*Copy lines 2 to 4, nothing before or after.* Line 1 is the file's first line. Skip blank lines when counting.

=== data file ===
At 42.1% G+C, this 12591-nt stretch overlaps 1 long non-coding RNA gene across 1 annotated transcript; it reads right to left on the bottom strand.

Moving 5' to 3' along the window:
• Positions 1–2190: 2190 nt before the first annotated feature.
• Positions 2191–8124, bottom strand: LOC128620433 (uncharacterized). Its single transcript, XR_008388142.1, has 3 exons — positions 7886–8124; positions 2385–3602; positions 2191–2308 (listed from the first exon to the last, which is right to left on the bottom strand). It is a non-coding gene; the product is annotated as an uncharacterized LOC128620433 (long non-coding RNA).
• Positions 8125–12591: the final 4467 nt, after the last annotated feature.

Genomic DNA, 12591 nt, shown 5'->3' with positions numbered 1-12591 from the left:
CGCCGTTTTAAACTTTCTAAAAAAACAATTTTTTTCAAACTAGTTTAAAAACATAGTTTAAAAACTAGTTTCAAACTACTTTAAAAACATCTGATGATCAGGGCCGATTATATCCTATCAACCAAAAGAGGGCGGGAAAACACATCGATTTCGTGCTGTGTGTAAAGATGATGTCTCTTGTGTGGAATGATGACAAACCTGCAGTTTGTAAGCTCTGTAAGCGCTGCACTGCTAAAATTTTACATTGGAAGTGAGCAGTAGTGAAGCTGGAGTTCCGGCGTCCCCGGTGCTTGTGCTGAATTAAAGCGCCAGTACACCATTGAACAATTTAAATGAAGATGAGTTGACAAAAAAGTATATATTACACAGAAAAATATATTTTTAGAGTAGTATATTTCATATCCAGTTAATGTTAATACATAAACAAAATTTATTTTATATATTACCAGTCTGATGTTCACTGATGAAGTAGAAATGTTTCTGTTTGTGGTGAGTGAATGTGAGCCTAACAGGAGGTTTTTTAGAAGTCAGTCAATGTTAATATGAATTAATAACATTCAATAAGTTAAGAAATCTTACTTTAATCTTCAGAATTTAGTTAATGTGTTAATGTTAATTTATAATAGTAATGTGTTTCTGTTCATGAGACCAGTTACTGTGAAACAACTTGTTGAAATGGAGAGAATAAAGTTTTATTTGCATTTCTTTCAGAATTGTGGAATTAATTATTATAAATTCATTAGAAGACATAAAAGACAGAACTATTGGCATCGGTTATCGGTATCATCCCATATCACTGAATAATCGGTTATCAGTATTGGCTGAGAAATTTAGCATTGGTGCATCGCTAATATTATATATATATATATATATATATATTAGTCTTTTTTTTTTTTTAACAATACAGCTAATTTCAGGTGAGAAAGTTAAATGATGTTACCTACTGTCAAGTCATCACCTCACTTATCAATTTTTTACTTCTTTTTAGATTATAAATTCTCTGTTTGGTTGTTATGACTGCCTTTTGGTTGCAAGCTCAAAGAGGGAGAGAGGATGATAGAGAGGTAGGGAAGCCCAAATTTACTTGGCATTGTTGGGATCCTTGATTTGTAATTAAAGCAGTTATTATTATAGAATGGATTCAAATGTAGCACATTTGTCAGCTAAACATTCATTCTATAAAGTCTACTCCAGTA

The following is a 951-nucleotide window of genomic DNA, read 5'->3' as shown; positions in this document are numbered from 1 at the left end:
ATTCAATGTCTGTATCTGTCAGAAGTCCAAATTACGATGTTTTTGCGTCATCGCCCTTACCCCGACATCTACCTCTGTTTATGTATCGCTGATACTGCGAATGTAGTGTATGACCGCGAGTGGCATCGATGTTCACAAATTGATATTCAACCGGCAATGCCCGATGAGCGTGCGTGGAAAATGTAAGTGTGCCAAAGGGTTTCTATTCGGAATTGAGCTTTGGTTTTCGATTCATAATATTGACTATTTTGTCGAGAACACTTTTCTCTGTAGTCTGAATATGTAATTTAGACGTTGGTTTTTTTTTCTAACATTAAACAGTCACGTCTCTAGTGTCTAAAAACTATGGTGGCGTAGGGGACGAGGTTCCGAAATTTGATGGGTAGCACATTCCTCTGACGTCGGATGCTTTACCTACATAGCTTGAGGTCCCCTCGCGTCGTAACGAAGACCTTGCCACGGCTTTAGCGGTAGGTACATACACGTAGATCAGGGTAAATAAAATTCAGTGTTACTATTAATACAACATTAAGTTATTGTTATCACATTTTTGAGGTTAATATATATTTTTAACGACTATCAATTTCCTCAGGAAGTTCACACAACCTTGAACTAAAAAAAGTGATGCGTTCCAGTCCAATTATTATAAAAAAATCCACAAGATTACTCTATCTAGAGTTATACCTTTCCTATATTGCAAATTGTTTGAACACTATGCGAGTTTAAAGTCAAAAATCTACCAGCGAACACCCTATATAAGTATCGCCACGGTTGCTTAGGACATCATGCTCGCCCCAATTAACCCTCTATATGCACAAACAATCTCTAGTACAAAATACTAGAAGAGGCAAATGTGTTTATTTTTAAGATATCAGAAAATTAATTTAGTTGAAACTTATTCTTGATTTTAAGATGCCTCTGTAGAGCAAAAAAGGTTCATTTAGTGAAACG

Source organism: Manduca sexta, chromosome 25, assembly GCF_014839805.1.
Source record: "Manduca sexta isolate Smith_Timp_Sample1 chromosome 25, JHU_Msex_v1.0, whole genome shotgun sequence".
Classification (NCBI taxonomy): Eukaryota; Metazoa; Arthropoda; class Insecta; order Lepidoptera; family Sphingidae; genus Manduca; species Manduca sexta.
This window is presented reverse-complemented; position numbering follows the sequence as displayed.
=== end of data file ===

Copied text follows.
Moving 5' to 3' along the window:
• Positions 1–2190: 2190 nt before the first annotated feature.
• Positions 2191–8124, bottom strand: LOC128620433 (uncharacterized). Its single transcript, XR_008388142.1, has 3 exons — positions 7886–8124; positions 2385–3602; positions 2191–2308 (listed from the first exon to the last, which is right to left on the bottom strand). It is a non-coding gene; the product is annotated as an uncharacterized LOC128620433 (long non-coding RNA).